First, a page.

In the end though, whether you are an author or a teething toy, it is important to recognize that there is something downright unpredictable and serendipitous about buzz, sales and rankings. Do your best but don’t beat yourself up if you run distant second to a Giraffe. And if keeping track of sales numbers makes you crazy, don’t do it.

Me, I am going to leave the field to Sophie G and stop searching for myself on Amazon. I suspect the final weeks before the release of my debut novel would be better spent putting what Sophie G has taught me into practice.

Wednesday, January 18, 2012

Sifting Through Feedback

by Calista Taylor

Most writers receive feedback from several sources before declaring their manuscript done.  Often, one will first have critique partners go through the chapters, meticulously commenting and line editing.  Then once the manuscript is has seen several edits based on the information received from those critique partners, it will go to beta readers for yet more comments and final rounds of editing.

The question is, now that you have a mountain of feedback, what do you do with it?  All feedback is invaluable, because you're receiving a "reader's" feedback.  But does that mean you should make all the changes recommended?

I think, first and foremost, you need to remember that you know your story—and your writing style—best.  If changing something doesn't ring true to you, then don't change it.  This is a time when you should be listening to that little voice in your head.

Here are a couple of things I like to keep in mind and might help you sift through the feedback you receive, if it's ever been an issue.
  • If several critique partners/betas comment on the same thing, it's something to seriously consider—even if you do still feel it's true to your story.  I know this contradicts what I said just moments earlier, but if a majority of your readers comment on an issue, then it may be to your advantage to tweak things so it's no longer an issue.  Even better if you can resolve the issue and still stay true to your story and style.
  • Take into consideration the genre your reviewer writes/reads.  I often have critique partners/betas that read/write a different genre, because they'll see things differently and will pick up on issues that may have gotten glossed over otherwise.  However, it seems like things that are perfectly acceptable for the genre I write, will come up as "issues" for those that don't normally read that genre.  As a result, I do keep in mind what is or isn't acceptable for my genre when sifting through their comments.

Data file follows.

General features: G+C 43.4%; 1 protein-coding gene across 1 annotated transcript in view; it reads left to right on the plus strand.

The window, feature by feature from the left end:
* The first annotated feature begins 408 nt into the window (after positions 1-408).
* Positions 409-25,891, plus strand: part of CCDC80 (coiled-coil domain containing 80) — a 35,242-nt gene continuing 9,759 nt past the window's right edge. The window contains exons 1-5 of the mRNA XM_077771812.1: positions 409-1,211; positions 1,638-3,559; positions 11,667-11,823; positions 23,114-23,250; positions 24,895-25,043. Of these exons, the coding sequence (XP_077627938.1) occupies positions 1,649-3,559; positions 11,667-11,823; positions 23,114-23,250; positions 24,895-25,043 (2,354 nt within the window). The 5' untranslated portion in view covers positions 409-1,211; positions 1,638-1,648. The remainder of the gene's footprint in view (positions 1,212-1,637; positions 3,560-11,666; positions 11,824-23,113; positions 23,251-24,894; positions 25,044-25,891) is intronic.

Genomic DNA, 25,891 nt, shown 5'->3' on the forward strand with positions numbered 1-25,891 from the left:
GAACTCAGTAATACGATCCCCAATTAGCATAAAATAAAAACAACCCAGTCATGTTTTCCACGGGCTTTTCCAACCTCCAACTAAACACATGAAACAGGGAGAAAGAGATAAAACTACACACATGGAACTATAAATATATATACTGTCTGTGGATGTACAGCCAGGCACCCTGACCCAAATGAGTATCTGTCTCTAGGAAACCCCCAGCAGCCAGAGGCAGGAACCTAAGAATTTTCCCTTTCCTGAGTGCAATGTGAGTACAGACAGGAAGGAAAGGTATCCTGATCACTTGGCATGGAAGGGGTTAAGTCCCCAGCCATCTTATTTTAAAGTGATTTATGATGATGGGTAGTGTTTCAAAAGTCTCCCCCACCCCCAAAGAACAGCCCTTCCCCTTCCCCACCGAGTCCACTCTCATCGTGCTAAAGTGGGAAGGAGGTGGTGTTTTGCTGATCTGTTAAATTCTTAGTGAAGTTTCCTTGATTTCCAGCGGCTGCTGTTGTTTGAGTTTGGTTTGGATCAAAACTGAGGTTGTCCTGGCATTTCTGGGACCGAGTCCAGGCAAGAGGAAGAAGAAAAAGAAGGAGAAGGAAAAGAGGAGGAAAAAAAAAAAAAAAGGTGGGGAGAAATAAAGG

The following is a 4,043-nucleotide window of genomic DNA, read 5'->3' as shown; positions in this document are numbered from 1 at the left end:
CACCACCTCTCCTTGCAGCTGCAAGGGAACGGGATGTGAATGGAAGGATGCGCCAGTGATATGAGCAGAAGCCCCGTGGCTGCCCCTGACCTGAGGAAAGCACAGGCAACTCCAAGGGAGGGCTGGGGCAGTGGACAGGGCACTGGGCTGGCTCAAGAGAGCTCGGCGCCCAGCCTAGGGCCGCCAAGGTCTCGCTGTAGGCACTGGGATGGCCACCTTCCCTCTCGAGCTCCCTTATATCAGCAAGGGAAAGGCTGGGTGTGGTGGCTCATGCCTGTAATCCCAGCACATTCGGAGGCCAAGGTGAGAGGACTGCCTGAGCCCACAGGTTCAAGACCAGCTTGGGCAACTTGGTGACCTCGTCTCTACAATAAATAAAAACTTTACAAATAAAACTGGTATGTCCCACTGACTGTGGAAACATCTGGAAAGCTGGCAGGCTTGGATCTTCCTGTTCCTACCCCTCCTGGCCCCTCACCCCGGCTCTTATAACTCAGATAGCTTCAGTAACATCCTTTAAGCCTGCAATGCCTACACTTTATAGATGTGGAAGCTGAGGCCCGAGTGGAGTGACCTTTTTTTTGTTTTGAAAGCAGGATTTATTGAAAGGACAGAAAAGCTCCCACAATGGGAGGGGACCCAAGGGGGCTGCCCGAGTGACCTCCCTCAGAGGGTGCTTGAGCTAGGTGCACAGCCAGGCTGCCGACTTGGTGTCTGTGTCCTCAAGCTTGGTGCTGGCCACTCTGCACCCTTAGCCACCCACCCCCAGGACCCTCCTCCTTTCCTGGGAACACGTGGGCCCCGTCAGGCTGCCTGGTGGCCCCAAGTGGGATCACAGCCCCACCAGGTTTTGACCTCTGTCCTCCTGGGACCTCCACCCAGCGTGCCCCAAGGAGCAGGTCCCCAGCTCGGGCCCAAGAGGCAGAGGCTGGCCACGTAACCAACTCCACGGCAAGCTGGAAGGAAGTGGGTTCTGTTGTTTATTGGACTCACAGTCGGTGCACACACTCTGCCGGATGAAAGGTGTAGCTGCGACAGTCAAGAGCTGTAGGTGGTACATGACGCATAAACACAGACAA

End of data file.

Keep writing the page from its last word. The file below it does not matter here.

• Often, you'll need to find the balance between a technically correct and proper way of writing and your writing style and voice.  To me, voice is everything, so if I receive feedback that changes my writing style and voice, those comments are going to be given a lot of thought before any changes are made.  The truth is, I'll likely ignore the comments that change my writing style and diminish the voice.
  • Finally, remember that it will by your name on that manuscript, and any changes made should feel true to you.
 How do you deal with the feedback you receive?

Monday, January 16, 2012

Weather or Not

by Jemi Fraser

As a young reader, I didn't really notice the weather in the stories I read. For me, reading was all about the characters, not the descriptions or the settings.

Then I read Farley Mowat's Never Cry Wolf and A Whale for the Killing - then so many more of his books. That's when I noticed weather can be more than an inanimate background setting. It can be as powerful as the characters themselves. In some cases, the weather becomes a character.

Here in Northern Ontario in January, snow is always on our minds. We know how to shovel it, drive in it, swear at it, play in it, differentiate between the different types, and when it's perfect snowman & snowball making weather. So, right now, the main characters in my current story are travelling through some mountains and encountering various types of snow conditions. Little do they know there's a major snowstorm headed their way and they're going to be trapped.

I can handle that. I know exactly how the snow will fall, what the temperature needs to be, how the wind will swirl, how it feels to breathe in a blizzard, what the effects of so much snow will be on travel, survival tips, what NOT to do, how to handle the loss of power in the cold and the emotional impact of it all. I even think I can do it all without using a single cliche!

But hurricanes? Tornadoes? Tsunamis? Desert heat?

Probably not yet. I can rely on my imagination, research and conversations with people who've experienced these things, but for me, it's not the same. If I was a writer who used more description, maybe then. But right now, I don't feel I have the expertise with that style of writing or with those weather conditions to pull it off. Hopefully with more practice at including description, I'll be able to handle it.

How about you? Are you comfortable writing about the weather you don't know well?

Friday, January 13, 2012

Friday the 13th: Writing Tips, Tricks and Terrors

by Cat Woods

Friday the 13th has me in its clutches. I feel washed up, worn out and utterly brain dead. I'm terrified I won't write another good word—so much so, that Freddy could schlep on by with a hockey mask and a chainsaw and I wouldn't even flinch.